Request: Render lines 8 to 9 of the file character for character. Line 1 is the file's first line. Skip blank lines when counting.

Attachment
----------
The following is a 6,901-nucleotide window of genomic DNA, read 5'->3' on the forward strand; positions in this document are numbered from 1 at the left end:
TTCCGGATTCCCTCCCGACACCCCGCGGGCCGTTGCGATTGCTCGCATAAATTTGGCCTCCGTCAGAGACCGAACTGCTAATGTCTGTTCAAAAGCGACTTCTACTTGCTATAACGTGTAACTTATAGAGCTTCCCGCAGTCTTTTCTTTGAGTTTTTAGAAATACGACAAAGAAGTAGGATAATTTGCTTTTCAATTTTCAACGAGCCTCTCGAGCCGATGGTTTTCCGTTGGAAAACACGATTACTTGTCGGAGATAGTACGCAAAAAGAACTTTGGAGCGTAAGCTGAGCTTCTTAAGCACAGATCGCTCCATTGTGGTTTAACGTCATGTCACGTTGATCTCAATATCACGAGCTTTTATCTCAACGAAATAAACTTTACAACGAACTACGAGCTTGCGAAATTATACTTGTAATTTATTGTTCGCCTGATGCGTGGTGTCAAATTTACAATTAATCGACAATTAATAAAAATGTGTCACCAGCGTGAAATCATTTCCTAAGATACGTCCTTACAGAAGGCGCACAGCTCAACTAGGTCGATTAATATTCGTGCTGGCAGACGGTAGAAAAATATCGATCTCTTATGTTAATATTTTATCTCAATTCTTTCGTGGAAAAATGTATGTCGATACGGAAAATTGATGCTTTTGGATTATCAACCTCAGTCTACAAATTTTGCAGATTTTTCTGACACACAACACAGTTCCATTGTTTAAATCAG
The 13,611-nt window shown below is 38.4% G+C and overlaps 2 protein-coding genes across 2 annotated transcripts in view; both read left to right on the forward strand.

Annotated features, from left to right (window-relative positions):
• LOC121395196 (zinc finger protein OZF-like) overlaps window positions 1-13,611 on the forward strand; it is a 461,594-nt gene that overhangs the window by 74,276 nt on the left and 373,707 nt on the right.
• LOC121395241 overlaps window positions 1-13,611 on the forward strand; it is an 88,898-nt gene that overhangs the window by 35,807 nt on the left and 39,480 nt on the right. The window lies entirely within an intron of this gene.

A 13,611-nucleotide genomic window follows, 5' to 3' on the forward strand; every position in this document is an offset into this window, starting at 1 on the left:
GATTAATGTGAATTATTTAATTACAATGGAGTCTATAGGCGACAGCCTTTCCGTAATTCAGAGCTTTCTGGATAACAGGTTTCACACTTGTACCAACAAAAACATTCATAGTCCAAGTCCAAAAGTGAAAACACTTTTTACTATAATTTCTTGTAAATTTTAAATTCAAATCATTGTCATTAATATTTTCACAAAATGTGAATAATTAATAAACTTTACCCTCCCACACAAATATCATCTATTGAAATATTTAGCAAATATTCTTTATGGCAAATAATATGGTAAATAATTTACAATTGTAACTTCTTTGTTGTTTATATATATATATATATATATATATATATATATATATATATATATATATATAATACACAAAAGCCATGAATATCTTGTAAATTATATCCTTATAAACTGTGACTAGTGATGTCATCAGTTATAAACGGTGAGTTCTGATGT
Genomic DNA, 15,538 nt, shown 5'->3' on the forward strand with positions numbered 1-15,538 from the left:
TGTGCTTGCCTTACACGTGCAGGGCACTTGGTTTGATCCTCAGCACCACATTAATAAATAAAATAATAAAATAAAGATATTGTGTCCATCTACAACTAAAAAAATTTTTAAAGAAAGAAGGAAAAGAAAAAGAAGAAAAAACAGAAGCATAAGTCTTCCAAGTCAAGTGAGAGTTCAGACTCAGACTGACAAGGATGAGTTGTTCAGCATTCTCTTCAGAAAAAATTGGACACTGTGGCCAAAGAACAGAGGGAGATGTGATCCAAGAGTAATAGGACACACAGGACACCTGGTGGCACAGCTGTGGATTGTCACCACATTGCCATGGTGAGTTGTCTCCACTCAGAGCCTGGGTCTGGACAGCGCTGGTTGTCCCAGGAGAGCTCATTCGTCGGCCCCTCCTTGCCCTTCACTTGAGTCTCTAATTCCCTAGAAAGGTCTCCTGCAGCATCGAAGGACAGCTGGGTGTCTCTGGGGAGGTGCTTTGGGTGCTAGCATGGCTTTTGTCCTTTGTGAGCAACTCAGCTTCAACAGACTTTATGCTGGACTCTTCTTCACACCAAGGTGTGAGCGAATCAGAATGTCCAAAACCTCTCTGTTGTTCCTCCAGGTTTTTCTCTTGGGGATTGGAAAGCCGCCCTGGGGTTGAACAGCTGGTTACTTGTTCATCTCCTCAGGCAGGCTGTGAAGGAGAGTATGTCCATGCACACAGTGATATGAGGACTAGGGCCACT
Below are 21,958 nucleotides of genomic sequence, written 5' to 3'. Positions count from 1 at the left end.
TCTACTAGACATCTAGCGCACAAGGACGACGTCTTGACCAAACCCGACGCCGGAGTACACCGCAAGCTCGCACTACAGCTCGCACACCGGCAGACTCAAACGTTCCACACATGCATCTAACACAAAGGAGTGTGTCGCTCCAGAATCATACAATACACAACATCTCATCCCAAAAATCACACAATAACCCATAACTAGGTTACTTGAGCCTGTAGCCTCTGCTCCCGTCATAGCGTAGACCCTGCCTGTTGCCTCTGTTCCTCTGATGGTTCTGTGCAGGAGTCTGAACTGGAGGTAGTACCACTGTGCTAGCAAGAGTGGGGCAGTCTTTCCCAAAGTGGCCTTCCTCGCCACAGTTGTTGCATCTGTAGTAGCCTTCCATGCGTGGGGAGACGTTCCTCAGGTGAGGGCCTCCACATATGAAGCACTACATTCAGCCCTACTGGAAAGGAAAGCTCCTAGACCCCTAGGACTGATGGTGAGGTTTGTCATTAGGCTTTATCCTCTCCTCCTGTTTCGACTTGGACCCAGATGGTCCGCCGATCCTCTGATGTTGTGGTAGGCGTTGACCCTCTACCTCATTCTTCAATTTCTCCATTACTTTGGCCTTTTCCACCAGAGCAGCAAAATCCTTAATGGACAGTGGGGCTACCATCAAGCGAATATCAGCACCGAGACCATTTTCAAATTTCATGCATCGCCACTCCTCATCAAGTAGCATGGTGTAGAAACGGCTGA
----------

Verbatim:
GATTAATGTGAATTATTTAATTACAATGGAGTCTATAGGCGACAGCCTTTCCGTAATTCAGAGCTTTCTGGATAACAGGTTTCACACTTGTACCAACAAAAACATTCATAGTCCAAGTCCAAAAGTGAAAACACTTTTTACTATAATTTCTTGTAAATTTTAAATTCAAATCATTGTCATTAATATTTTCACAAAATGTGAATAATTAATAAACTTTACCCTCCCACACAAATATCATCTATTGAAATATTTAGCAAATATTCTTTATGGCAAATAATATGGTAAATAATTTACAATTGTAACTTCTTTGTTGTTTATATATATATATATATATATATATATATATATATATATATATATATATATAATACACAAAAGCCATGAATATCTTGTAAATTATATCCTTATAAACTGTGACTAGTGATGTCATCAGTTATAAACGGTGAGTTCTGATGT
Genomic DNA, 15,538 nt, shown 5'->3' on the forward strand with positions numbered 1-15,538 from the left: